In 1984, a friend suggested that Men join him on a junket to Las Vegas. He was making decent money with Sun Net by then, and Vegas sounded like a good break from the monotony of his life in L.A. Besides, the price was right: In exchange for several hours of gambling, airfare and meals were comped. He met his friend at Burbank Airport, and they caught the charter to McCarran. Their group, mostly senior citizens, was shuttled directly to the Dunes. Numbers were slapped on their shirts, and they were expected to lose their money by playing slot machines, blackjack, craps and roulette — all sucker games with odds tilted in the casino’s favor.

By sheer serendipity, however, Men wandered into the poker room. He asked what was going on and discovered that poker is the one casino game where you compete against other players instead of the house; the casino makes money by raking a percentage out of every pot. The game looked similar to xiphe (pronounced say-feh), a Vietnamese variation of five-card stud played with only 28 cards. Men watched for a little longer and decided to try his luck. “I asked how much money I would need to put down if I want to play,” remembers Men. “They told me $300. The game was $15/$30, which is a big game for somebody who’s never played before.” He cashed in and promptly dropped $1,600. “But I didn’t feel bad about that. I liked poker right away. I ‰ thought it was a game that I’d be able to learn and become good at.”

Men junketed to Vegas every weekend. Poker players called him “Money Machine.” The nickname was double-edged: Not only was Men continually jumping up from the table and retrieving money from the casino ATM, but he was also being a money machine, literally dispensing hundreds of dollars to others at the table. “I chased cards and lost a lot of money,” Men recalls, adding that he devoted weekdays to endlessly analyzing hands and figuring out how they could have been better strategized. Other players laughed at this hard-gambling Vietnamese guy, continually getting rousted out of the poker room by junket people who wanted him to play the slots. “But then I learned the game. I got good. People played tight and I played loose. I took pots away from them. They were surprised to see this weekend guy from L.A. suddenly beating them.”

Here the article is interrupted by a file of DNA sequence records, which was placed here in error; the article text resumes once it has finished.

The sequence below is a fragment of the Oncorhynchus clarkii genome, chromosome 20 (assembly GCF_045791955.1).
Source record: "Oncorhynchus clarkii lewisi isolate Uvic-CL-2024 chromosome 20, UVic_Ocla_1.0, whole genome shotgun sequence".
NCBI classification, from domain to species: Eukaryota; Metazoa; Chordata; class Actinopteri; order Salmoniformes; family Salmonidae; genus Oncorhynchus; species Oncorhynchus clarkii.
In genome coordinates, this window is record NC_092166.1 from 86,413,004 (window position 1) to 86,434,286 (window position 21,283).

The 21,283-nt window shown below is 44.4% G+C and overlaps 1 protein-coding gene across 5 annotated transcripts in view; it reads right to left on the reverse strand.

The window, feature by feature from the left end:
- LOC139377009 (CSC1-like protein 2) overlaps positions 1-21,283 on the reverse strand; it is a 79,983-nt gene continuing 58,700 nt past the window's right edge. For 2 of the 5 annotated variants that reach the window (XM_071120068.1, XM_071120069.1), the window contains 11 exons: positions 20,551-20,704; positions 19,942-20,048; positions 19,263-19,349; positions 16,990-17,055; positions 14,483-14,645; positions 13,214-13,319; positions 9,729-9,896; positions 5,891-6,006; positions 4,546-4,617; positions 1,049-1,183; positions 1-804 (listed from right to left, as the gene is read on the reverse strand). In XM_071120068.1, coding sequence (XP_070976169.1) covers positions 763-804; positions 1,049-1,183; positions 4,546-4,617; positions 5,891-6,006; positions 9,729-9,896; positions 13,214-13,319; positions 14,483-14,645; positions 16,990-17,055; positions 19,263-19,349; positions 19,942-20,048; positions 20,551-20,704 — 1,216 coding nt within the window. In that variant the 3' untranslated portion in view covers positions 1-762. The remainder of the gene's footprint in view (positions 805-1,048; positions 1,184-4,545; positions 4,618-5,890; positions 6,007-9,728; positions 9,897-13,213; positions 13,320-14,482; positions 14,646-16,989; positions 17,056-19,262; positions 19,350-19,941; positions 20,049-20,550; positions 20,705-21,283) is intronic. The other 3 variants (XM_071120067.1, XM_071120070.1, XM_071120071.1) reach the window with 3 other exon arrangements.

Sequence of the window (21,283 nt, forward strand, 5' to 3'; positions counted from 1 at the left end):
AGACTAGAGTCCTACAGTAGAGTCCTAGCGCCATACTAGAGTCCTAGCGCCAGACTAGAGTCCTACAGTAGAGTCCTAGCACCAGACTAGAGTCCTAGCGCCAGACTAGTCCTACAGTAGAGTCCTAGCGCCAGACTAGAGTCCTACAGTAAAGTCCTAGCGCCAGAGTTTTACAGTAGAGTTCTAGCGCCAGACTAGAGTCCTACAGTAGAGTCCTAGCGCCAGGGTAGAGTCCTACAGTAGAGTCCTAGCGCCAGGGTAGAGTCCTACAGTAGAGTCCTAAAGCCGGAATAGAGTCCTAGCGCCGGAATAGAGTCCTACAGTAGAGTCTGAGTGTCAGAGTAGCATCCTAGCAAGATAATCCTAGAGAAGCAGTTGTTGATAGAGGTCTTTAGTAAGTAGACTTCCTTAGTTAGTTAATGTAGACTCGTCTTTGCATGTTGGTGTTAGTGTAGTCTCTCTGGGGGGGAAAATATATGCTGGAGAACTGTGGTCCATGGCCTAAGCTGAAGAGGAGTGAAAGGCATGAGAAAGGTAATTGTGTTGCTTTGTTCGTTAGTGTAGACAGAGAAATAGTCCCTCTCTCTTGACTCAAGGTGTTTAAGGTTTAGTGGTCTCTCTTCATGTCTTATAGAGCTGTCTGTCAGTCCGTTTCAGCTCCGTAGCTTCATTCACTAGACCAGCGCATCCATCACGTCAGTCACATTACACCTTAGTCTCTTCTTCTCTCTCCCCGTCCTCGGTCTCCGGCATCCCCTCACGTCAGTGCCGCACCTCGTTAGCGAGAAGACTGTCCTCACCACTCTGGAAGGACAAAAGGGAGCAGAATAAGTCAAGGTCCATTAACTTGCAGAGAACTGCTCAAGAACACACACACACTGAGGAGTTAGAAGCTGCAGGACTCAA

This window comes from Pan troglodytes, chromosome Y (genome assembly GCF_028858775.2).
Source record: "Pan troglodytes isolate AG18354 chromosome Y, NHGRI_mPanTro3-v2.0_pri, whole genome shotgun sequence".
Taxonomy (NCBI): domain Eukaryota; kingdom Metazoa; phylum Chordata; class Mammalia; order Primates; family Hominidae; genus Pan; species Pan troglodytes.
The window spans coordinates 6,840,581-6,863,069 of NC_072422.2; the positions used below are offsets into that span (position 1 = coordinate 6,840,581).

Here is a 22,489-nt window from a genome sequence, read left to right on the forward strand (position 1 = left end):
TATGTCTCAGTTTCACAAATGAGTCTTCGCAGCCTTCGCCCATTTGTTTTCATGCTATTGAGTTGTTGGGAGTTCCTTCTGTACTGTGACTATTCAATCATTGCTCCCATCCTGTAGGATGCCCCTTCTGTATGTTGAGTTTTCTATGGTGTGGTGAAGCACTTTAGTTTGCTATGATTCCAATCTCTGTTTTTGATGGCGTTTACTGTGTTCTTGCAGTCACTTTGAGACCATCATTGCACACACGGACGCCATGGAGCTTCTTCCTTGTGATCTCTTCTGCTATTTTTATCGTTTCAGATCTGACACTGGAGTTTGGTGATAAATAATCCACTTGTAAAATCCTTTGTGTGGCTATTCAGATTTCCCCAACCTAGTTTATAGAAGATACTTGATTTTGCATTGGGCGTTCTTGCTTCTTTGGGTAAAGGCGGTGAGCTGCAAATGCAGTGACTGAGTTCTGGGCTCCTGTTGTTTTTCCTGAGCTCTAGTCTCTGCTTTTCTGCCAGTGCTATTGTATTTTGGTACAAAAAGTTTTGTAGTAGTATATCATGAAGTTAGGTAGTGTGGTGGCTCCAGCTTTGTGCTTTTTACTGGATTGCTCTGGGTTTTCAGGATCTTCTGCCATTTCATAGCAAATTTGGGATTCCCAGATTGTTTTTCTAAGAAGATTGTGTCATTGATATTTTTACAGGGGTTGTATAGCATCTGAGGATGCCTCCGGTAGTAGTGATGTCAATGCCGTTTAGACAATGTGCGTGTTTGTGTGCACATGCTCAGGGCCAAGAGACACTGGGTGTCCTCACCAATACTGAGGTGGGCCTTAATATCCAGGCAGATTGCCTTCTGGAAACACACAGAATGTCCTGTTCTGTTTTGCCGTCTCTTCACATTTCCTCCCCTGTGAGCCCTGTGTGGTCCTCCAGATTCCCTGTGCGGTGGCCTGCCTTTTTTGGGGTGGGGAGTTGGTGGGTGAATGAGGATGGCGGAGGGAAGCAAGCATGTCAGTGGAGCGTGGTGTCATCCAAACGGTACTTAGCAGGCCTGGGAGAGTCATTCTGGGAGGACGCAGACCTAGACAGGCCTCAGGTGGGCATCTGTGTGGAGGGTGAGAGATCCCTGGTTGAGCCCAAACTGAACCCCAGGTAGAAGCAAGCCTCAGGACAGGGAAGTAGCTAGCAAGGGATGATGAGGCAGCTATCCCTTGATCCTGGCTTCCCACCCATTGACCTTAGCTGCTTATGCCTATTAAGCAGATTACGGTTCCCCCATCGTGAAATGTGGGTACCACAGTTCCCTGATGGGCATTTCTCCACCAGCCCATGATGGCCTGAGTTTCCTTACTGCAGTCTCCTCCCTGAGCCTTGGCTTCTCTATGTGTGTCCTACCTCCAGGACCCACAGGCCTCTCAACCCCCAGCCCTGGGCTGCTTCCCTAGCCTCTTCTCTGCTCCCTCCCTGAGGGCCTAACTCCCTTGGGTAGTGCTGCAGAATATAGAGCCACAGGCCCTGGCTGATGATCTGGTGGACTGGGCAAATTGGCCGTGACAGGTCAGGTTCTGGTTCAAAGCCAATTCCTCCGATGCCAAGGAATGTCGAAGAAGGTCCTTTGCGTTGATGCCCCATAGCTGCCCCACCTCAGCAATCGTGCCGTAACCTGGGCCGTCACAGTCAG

Men won his first tournament in 1987, pulling down $23,000 in a single day. Later that year, he won $44,000 at Caesar’s Palace by outplaying World Series of Poker champ Johnny Chan. Men took his winnings and bought a dry-cleaning business. He worked at Sun Net Tool all day, checked in at the dry cleaner each evening and spent his nights playing poker at the Bicycle Casino. “I never saw poker as gambling,” he says. “It’s about talent and patience and reading people. You don’t play each hand; you weigh each hand. But the Orientals, they think of poker as gambling. I go back to Vietnam and don’t tell anyone that I play poker. I told my father that I am a machinist. He looked at me and figured that machinists make good money in America.”